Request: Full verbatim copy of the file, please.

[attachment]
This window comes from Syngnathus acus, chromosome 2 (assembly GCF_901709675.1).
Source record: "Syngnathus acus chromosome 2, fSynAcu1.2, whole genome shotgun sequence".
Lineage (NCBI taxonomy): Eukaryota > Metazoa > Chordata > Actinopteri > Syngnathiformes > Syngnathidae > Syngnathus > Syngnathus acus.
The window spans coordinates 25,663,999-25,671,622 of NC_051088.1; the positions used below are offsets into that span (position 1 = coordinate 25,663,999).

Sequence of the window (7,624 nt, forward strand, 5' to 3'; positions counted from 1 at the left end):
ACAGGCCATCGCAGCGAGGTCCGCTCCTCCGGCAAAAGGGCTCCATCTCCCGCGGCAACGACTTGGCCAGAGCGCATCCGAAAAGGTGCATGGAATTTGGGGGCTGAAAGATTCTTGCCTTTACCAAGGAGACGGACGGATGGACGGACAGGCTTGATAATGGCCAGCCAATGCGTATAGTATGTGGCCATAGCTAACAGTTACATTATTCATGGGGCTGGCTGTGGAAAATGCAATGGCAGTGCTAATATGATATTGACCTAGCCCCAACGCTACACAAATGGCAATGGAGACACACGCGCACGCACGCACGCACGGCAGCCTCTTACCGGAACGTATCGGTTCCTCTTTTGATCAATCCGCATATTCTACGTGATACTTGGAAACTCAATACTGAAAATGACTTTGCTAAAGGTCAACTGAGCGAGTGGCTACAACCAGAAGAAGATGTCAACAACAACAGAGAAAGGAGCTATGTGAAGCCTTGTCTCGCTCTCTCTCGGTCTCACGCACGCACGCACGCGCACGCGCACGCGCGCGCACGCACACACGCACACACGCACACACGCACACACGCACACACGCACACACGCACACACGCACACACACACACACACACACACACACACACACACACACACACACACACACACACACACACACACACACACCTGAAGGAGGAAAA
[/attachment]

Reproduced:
This window comes from Syngnathus acus, chromosome 2 (assembly GCF_901709675.1).
Source record: "Syngnathus acus chromosome 2, fSynAcu1.2, whole genome shotgun sequence".
Lineage (NCBI taxonomy): Eukaryota > Metazoa > Chordata > Actinopteri > Syngnathiformes > Syngnathidae > Syngnathus > Syngnathus acus.
The window spans coordinates 25,663,999-25,671,622 of NC_051088.1; the positions used below are offsets into that span (position 1 = coordinate 25,663,999).

Sequence of the window (7,624 nt, forward strand, 5' to 3'; positions counted from 1 at the left end):
ACAGGCCATCGCAGCGAGGTCCGCTCCTCCGGCAAAAGGGCTCCATCTCCCGCGGCAACGACTTGGCCAGAGCGCATCCGAAAAGGTGCATGGAATTTGGGGGCTGAAAGATTCTTGCCTTTACCAAGGAGACGGACGGATGGACGGACAGGCTTGATAATGGCCAGCCAATGCGTATAGTATGTGGCCATAGCTAACAGTTACATTATTCATGGGGCTGGCTGTGGAAAATGCAATGGCAGTGCTAATATGATATTGACCTAGCCCCAACGCTACACAAATGGCAATGGAGACACACGCGCACGCACGCACGCACGGCAGCCTCTTACCGGAACGTATCGGTTCCTCTTTTGATCAATCCGCATATTCTACGTGATACTTGGAAACTCAATACTGAAAATGACTTTGCTAAAGGTCAACTGAGCGAGTGGCTACAACCAGAAGAAGATGTCAACAACAACAGAGAAAGGAGCTATGTGAAGCCTTGTCTCGCTCTCTCTCGGTCTCACGCACGCACGCACGCGCACGCGCACGCGCGCGCACGCACACACGCACACACGCACACACGCACACACGCACACACGCACACACGCACACACGCACACACACACACACACACACACACACACACACACACACACACACACACACACACACACACACACACACACCTGAAGGAGGAAAA